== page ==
State Sen. Peralta (D-Corona, East Elmhurst, Elmhurst, Jackson Heights and Woodside) rallied lawmakers to revisit his twice-stalled vehicle and traffic legislation today, in front of the site where a driver tragedy struck and killed a 1- and 4-year-old in Brooklyn.

    On Monday, the bustling intersection of Ninth Avenue and Fifth Street became the lead story of media outlets throughout the city after Dorothy Brunes, 44, allegedly blew a red light and plowed into five pedestrians in the cross walk. Tony award-winning actress Ruthie Ann Blumenstein and her friend, Lauren Lew, were both injured during the incident, while their children were tragically killed.

    A memorial for the two young children killed in Brooklyn on Monday. Photo by Kadia Goba

    The bill, packaged with a set of proposals from Brooklyn lawmakers, sets out to address penalties for speed-cameras in school areas and penalize heavily repeat violators. The push for action comes in response to discovering Bruns had 12 moving violations within the past two years.

    Peralta’s bill has passed the Senate twice but failed to pass the Assembly.

    State Senator Jose Peralta

    “This is common sense legislation,” said Peralta. “This bill intends to crack down on speeding drivers, reduce traffic injuries and fatalities right here in New York City.”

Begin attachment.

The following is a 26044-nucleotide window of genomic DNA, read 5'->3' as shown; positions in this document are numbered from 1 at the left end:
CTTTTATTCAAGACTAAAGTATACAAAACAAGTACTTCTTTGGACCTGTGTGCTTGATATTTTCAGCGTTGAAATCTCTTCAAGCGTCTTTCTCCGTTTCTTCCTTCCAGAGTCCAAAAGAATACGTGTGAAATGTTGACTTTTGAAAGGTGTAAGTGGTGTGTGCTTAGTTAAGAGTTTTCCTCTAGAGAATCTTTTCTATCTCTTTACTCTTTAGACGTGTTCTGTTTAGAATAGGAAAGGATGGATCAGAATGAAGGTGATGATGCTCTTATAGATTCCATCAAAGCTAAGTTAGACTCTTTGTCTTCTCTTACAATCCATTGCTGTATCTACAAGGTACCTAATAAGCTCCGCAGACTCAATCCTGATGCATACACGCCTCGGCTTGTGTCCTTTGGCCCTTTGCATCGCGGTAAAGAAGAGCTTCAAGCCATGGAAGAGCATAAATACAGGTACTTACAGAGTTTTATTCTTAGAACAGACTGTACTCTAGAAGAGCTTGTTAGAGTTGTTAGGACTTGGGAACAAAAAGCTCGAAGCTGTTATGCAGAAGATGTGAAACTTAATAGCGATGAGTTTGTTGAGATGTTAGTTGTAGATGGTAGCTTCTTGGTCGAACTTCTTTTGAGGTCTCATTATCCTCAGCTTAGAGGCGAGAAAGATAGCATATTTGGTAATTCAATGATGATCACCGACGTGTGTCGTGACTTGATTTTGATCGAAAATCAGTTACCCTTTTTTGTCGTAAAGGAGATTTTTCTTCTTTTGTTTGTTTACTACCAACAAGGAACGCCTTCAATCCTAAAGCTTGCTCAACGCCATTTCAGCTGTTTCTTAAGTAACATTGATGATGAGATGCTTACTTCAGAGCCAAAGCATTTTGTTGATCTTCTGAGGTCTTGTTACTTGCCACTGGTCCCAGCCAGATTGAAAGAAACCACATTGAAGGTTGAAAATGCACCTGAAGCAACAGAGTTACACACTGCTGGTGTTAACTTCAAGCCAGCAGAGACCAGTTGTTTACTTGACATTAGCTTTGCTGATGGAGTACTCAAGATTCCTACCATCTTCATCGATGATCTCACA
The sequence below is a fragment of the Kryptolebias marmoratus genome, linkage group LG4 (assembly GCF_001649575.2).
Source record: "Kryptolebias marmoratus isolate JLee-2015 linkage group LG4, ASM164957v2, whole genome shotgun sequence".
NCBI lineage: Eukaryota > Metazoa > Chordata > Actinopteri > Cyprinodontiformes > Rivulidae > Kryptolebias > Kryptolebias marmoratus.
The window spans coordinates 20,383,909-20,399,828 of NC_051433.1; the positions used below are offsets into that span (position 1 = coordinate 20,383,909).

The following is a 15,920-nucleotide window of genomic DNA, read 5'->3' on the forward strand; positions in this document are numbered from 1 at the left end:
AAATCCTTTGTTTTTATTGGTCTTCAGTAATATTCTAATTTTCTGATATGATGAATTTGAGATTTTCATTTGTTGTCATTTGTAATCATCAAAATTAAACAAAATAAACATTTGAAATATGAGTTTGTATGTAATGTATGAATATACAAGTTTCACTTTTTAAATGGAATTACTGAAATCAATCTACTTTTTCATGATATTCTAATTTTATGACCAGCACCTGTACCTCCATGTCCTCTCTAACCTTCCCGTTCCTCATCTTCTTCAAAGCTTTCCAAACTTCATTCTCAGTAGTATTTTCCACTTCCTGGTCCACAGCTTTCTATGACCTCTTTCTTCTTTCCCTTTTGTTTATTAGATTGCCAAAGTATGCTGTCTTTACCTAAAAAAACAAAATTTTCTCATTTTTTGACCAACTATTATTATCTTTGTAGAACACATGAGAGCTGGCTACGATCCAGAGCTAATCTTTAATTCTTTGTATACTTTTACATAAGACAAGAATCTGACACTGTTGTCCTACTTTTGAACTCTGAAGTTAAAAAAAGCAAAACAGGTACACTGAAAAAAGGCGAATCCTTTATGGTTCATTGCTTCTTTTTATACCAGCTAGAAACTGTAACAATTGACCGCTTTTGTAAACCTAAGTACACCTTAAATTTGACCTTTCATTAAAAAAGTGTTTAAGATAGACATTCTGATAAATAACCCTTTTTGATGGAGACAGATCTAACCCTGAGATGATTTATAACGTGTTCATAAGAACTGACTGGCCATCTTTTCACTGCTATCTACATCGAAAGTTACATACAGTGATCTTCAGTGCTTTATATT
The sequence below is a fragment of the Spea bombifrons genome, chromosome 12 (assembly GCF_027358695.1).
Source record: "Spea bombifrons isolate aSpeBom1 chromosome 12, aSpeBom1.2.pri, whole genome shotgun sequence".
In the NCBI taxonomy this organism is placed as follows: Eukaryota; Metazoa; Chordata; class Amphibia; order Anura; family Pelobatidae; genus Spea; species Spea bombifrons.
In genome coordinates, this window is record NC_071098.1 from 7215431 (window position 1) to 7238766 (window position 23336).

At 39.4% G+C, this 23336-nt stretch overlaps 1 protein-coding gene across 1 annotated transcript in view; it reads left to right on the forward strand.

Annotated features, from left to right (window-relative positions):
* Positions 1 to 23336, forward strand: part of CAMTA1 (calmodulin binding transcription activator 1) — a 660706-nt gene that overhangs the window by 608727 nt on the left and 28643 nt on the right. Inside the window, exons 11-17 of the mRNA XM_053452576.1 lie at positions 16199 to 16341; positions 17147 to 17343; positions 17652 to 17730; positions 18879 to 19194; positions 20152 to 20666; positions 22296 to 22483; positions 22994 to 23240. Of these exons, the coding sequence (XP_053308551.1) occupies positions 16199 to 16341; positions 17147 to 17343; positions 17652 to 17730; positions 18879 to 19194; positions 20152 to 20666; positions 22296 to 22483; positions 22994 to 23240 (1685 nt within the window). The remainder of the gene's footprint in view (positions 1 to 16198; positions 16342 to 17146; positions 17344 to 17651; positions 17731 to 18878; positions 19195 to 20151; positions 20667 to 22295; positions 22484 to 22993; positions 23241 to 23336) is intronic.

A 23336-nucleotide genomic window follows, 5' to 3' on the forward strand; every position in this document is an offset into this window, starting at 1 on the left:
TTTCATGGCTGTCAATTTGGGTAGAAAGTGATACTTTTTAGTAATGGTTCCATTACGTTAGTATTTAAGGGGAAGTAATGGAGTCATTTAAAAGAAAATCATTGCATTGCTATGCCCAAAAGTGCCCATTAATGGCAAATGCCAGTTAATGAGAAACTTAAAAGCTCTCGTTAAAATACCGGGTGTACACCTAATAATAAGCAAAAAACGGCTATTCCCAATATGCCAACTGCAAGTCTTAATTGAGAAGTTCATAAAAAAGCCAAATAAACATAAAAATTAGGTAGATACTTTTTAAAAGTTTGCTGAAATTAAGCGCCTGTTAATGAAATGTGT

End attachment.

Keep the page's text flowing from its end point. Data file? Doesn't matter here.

If passed, bill S336B would mandate a 60-day license suspension for drivers ticketed for speeding in a school zone twice within an 18-month period.

    “Under this proposal, the driver would have had her license suspended in at least two occasions,” said Peralta. “This is a two-strikes-and-you’re-out scenario. It has passed the Senate twice. We want it to pass the Assembly as well.”

    According to Peralta, the bill has struggled to get passed the Codes Committee. The lawmaker said although assembly members have expressed their frustration, the Committee does not like to increase penalties.

    Brooklyn Assembly Member Robert “Bobby Carroll (D) echoed a similar response on why the bill continues to get bucked in the Assembly.

    “Sometimes there are members in the Assembly who are very reticent to ever increase any penalties,” said Carroll. “Sometimes I think that is a well-advised policy, but if it is across the board, then it becomes un-thoughtful.”

    Peralta, however, said as a former assembly member, he will continue to lobby his friends in the delegation.

    Although Peralta was making his plea in Brooklyn, he told QCP that Queens has a number of dangerous intersections as well, namely where Northern Boulevard  meets Junction Boulevard.

    “Several years ago there was a death right there that occurred,” said Peralta. “That’s always been a hot area.”

    Peralta added Roosevelt Avenue to the list and noted Queens Boulevard has improved dramatically.

    State Sen. Jesse Hamilton (D-Brooklyn) was also in attendance representing the other half of the legislative pack. Hamilton’s proposed legislation will require physicians to report ailments that may cause a driver to unexpectedly lose control of their vehicle.

    This on the heels of reports that said the driver in Monday’s incident suffered from a seizure while driving.

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